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MONA FOMA: The world’s ‘most diverse’ music and arts festival

MONA FOMA: The world’s ‘most diverse’ music and arts festival

When Violent Femmes bassist Brian Ritchie quit New York City for the rural charms of Tasmania, he was looking for somewhere more quiet. Twelve years later, he heads up one of the world’s most inspiring and eclectic music festivals.

MONA FOMA: The world’s ‘most diverse’ music and arts festival

In 1981, a three-piece folk punk band from Milkwaukee was looking for their big break. The Violent Femmes, as they’d jokingly called themselves, consisted of singer-songwriter Gordon Gano, bass guitarist Brian Ritchie and drummer Victor DeLorenzo.

“We were unable to get any shows at nightclubs in Milwaukee so we were just sort of playing out on the sidewalk,” recalls Ritchie. “This was before the era of amplification where people set up their PA. We were just playing guitars, a drum and singing.

“The Pretenders, who were playing that night at the Oriental Theatre in Milwaukee, heard us playing like that and were so blown away that they invited us to open for them.”

This unexpected windfall gave the band the confidence they needed. “We thought, ‘Well if the Pretenders like us that much, then there’ll be other people in the world who like our music,” says Ritchie. The band recorded an album, started touring and were soon a worldwide success.

Today, Ritchie, as curator of MONA FOMA (Museum of Old and New Art; Festival of Music and Art), has found himself fortuitously able to give other young artists the same kind of break he got. As the man at the helm of Tasmania’s biggest music and arts festival, he is not only responsible for booking the festival’s headlining acts, but also for discovering lesser-known talents.

“My favourite thing about this job is I can give a voice and a platform to a very wide range of artists – we have everything from highly trained classical musicians and jazz musicians to people that I’ve discovered playing in the street,” says Ritchie, who also plays the shakuhachi, a Japanese bamboo flute traditionally played by samurai, and the only known musical instrument to also serve as a weapon. “A lot of times, the audience don’t know who the artists are so then they’re exposed to new talent. As a musician, it’s very satisfying to be able to do that.”

Ritchie fell into his job curating MONA FOMA almost by accident. Having emigrated to Tasmania from New York with his entomologist wife, Varuni in 2007 (“We didn’t want to move to another big city”), Ritchie was working in a studio at the Salamanca Arts Studio in Hobart when he was asked to put together a concept for a multi-arts festival.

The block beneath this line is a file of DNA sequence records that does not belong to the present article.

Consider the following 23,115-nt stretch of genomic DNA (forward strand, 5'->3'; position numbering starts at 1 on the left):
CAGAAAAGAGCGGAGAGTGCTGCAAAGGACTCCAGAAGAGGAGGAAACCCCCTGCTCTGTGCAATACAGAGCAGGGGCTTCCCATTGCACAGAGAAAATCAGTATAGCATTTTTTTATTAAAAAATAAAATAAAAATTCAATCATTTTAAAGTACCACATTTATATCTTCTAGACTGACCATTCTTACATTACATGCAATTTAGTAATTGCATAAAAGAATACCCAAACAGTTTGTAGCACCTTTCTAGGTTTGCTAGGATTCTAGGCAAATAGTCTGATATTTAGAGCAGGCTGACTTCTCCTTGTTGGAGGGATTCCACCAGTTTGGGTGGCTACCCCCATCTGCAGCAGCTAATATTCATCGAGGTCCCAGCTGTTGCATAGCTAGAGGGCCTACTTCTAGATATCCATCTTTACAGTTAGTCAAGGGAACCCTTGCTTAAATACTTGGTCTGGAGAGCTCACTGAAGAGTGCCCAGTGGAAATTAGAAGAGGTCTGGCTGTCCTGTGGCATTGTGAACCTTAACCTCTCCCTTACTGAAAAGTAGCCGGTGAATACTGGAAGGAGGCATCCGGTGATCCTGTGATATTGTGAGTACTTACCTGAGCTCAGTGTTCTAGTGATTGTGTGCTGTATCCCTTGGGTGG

“I just did it as a kind of intellectual experiment – ‘what would it be like to design a festival?’ But the Tasmanian arts benefactor, David Walsh was very impressed – he wanted to not only finance it but partner with it,” says Ritchie.

“This was three years before David founded his museum, MONA. We did the 2009, 2010 and then 2011 festivals and then the museum opened. Since 2011, they’ve been running side by side.”

MONA FOMA took place in Hobart for nine years, before moving in 2018 to Launceston in the state’s north. “One of the acts I’m most excited about this year is King Ubu. It’s a massive theatrical production– an adaptation of a play into musical format with puppets from the Terrapin Puppet Theatre, performed with Launceston’s Cataract Gorge as backdrop,” says Ritchie. “It’s so ambitious and different from anything we’ve done before.”

Also on Ritchie’s must-see radar is Flying Lotus, an electronic musician from LA who is doing a 3D show. “We’re bringing in a special screen from Europe and we’ll hand out 3D glasses to everybody so between the music and the visuals, it’ll be quite an experience.”

Established musicians like Paul Kelly, Amanda Palmer and Ludovico Einaudi are among 400 artists who’ll be performing at 25 venues across the city, alongside Japanese girl power band Chai and cowboy crooner, Orville Peck. “It’s the most diverse music festival in the world. If you find another one that has more diversity, let me know!” says Ritchie.

Curating the festival is a full-time job for Ritchie but he makes sure there is still time for the group he co-founded almost 40 years ago. “We still have two of the original members – myself and Gordon. Currently our drummer is John Sparrow, who’s also from Milwaukee and was a protégé of our original drummer Victor at one point so it’s a pretty clear line of succession. We also have a saxophone player Blaise Garza – he lives here in Tasmania and works at the museum with me. He’s American and he came down here a few times playing with the band and thought I was onto a good thing – so he stayed.”

Once the festival is over, the Violent Femmes will be heading off on a tour of Australia and New Zealand. So is this Ritchie’s perfect life: the full-time festival job interspersed with gigs from time to time?

“Originally I thought I would only want to be a performer, I actually didn’t really want to do festival curation – I did it just for the sake of trying something new. And then I learnt to love it… so yeah, I wouldn’t want to give up either one of them because they satisfy different urges.”

  • MONA FOMA

11–20 January, 2020

mofo.net.au

  • Violent Femmes tour

19–29 March, 2020

Australia & New Zealand

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